Day Traders Diary


Stocks End Down Week on a Mixed Note

The major averages ended on a mixed note as the S&P 500 added 0.3% while Nasdaq shed 0.2%.

Technology stocks lagged from the opening bell with Oracle (ORCL 30.14, -3.07) contributing to the underperformance. Shares of the software company fell 9.3% in reaction to a disappointing earnings report. Other major tech components like Apple (AAPL 413.50, -3.34) and Google (GOOG 880.93, -3.81) also settled in the red. The weakness in large technology shares pressured the Nasdaq, which trailed behind the broader market throughout the day.

Equities received a midday boost off session lows after Jon Hilsenrath of The Wall Street Journal put out a piece suggesting the markets might be misreading the Fed's messages and that there were overlooked dovish signals in Chairman Bernanke's press conference. This gave the S&P some fuel for an afternoon rally.

The second-half climb stalled briefly after yet another headline made the rounds. This time, International Monetary Fund's David Lipton said the withdrawal of Federal Reserve's stimulus is a positive, but there may be a case for central banks and governments to step in if markets become disorderly.

Notably, while the Wall Street Journal story sparked a fire under equities, the Treasury market's response was limited.

Rising Treasury yields have been in focus all week with the climb continuing today. The 10-yr note began selling off prior to the start of the U.S. session and continued sliding to end on its lows. As a result, the benchmark 10-yr yield jumped almost ten basis points to 2.514%, its highest level since August 2011.

Despite the ongoing rise in yields, income-oriented sectors held up well today as telecom services and utilities ended with respective gains of 0.6% and 1.3%. The relative strength of these sectors in the face of climbing yields suggests some seller exhaustion may have taken place. Despite today's advances, the two defensive sectors ended the week with respective losses of 3.7% and 2.8%.

Also of note, the financial sector ended in line with the broader market, but major banks came under pressure after a Bloomberg story suggested U.S. regulators are kicking around the idea of doubling minimum capital requirements for the country's largest banks. Bank of America (BAC 12.70, -0.20) lost 1.5% while Citigroup (C 46.87, -1.03) settled lower by 2.2%.

The CBOE Volatility Index (VIX 18.78, -1.71) ended near its lows after yesterday's session sent it to its highest level of the year.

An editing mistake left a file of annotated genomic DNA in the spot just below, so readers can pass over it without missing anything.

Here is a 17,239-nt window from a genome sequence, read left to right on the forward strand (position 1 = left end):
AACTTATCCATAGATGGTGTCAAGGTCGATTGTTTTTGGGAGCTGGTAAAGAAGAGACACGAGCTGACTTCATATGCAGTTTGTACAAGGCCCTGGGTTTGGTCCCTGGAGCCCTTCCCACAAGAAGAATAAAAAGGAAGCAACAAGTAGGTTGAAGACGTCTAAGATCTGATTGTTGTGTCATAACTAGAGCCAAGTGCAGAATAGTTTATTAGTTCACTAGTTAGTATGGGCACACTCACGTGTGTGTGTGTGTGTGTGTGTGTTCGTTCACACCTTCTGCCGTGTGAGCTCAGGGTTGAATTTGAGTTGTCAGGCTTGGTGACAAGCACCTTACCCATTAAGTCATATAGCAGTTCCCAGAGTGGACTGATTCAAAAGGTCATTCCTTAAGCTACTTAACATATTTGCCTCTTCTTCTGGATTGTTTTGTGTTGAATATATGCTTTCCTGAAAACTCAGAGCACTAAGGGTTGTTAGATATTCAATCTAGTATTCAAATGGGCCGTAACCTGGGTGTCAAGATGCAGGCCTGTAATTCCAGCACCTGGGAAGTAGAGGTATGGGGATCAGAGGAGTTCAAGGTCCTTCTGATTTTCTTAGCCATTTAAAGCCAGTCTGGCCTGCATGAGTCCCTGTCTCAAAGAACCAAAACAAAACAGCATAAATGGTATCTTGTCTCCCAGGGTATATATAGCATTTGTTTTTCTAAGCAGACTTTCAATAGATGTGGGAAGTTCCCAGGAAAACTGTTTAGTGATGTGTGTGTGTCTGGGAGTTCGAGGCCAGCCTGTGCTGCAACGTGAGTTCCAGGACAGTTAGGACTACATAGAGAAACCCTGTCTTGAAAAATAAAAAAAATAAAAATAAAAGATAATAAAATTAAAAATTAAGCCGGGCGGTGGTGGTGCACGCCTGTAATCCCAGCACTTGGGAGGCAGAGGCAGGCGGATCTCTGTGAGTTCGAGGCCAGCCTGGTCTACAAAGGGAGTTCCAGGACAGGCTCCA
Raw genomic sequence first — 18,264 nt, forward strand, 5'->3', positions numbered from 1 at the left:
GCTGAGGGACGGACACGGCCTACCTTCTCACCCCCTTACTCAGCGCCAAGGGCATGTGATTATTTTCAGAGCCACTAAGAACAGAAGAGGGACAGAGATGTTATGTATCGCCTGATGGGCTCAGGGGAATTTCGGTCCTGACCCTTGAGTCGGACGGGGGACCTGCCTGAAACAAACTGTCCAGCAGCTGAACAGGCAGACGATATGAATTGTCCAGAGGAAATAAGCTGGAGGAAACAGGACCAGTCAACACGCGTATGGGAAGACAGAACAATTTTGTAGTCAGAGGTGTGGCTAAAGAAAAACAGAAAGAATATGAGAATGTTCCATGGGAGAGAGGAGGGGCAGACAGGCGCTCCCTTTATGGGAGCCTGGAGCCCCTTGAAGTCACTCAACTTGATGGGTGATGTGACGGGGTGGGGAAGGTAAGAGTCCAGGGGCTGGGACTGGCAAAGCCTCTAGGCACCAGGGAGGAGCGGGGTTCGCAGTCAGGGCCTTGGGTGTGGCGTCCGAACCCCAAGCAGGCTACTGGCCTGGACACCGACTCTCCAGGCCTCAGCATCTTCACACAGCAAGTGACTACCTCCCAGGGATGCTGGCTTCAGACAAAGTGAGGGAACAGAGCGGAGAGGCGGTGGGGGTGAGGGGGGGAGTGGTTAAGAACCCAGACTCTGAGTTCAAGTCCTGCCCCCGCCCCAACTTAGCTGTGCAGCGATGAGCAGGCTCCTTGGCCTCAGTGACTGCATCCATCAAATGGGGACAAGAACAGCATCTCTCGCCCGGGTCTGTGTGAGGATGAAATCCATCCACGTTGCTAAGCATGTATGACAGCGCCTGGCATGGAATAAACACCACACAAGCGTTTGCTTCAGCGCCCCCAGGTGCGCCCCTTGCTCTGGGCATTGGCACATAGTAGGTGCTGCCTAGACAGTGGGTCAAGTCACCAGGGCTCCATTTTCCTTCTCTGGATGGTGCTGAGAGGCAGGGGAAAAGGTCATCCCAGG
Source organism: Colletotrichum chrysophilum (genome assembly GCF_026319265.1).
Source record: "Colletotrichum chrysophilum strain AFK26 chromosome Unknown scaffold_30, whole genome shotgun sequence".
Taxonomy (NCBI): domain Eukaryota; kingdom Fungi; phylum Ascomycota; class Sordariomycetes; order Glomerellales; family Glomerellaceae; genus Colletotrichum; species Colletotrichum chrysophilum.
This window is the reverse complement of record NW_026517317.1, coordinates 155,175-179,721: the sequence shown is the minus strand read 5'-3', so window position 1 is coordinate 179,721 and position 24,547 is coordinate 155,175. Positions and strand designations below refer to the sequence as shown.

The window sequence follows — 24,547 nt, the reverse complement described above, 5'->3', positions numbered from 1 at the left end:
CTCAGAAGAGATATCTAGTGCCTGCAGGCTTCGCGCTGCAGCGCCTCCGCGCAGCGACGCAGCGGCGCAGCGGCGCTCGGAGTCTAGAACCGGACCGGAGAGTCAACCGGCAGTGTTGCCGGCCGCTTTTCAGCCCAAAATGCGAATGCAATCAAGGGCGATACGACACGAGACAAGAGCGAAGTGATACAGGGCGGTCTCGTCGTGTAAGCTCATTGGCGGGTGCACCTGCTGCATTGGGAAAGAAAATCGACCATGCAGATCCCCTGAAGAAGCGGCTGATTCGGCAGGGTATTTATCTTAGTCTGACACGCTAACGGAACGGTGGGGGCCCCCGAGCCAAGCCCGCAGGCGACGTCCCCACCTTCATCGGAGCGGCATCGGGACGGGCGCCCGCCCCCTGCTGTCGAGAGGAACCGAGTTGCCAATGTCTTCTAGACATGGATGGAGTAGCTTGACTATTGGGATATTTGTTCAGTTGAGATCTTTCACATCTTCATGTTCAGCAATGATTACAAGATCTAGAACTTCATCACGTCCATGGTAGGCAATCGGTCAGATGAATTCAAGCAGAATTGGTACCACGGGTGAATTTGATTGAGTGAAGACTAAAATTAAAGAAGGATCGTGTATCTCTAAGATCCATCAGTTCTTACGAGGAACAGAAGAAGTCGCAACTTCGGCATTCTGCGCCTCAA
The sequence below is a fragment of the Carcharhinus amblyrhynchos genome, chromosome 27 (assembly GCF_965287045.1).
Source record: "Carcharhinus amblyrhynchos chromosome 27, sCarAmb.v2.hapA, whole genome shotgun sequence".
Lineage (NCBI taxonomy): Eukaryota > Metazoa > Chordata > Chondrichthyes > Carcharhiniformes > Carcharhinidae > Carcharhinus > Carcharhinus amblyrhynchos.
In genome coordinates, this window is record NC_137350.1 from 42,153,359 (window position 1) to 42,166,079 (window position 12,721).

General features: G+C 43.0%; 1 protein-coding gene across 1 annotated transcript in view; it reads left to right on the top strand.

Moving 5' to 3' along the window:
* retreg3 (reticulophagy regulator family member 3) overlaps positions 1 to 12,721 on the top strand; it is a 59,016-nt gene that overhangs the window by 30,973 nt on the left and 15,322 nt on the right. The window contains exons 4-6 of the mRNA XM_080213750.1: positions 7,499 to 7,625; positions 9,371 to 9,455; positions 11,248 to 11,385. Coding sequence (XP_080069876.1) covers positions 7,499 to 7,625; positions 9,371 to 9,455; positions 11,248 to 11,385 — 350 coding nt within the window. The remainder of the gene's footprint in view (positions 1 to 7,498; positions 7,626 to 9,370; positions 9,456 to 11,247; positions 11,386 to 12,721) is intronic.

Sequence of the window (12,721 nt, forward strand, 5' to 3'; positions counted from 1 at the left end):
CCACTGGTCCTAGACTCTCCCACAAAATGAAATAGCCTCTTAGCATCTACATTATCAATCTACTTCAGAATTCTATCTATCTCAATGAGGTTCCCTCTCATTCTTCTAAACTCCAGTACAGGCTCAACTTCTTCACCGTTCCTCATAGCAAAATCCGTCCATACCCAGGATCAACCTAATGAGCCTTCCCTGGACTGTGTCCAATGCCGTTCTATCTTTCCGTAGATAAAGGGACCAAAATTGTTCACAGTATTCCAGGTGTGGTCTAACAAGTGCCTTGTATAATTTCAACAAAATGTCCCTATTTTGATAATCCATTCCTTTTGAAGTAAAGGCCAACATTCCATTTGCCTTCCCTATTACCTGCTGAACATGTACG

Week in Review: Federal Reserve Comments Taper Buying Interest

The major averages ended Monday's session with solid gains. The S&P 500 rose 0.8% after spending most of the day near its highs. The index stumbled in the afternoon after a Financial Times report suggested Federal Reserve Chairman Ben Bernanke was likely to discuss modifying the Fed's asset purchase program at Wednesday's press conference. Netflix (NFLX 216.90, -6.62) jumped 7.1% after the company announced a multi-year partnership with DreamWorks Animation (DWA 24.28, -0.17).

On Tuesday, the major averages ended higher across the board and the S&P 500 advanced 0.8%. Equities climbed steadily since the opening bell as investors prepared for Wednesday's policy decision. The steady climb leading into the Wednesday session suggests investors expected mostly reassuring words from Chairman Bernanke.

The first half of Wednesday's session was rather uneventful, but the afternoon FOMC Statement and subsequent comments from Chairman Bernanke sent equities and Treasuries to their lows while also providing a significant boost to the dollar. During his remarks, Chairman Bernanke said if conditions continue to improve, the Fed could reduce the pace of purchases later this year with a potential end to purchases coming in the middle of 2014. He also suggested downside risks have diminished since the fall, but the Fed will not sell securities as long as the market remains in normalization stage. The Dollar Index saw the sharpest post-FOMC move as investors dumped other currencies in favor of the greenback. The afternoon bid sent the Index higher by 0.9% and allowed it to regain its 200-day moving average. Elsewhere, Treasuries fell victim to aggressive selling pressure as a loss of more than one point ran the 10-yr yield up 14 basis points to 2.332%. This marked the highest close since March 2012.

On Thursday, equities ended with sharp losses across the board as Wednesday's selling persisted into the next day, and dragged global shares into the fray. The S&P 500 fell 2.5% after losing its 50-day moving average at the open. Elevated Treasury yields contributed to selling in high-yielding, defensively oriented sectors. To that end, the consumer staples sector led to the downside with a loss of 3.0%. Health care (-2.6%) and utilities (-2.9%) also saw significant selling. Precious metals had a flashback to mid-April as gold sank 6.8% to $1280.10 per ounce while silver dropped 9.4% to $19.59 per ounce.
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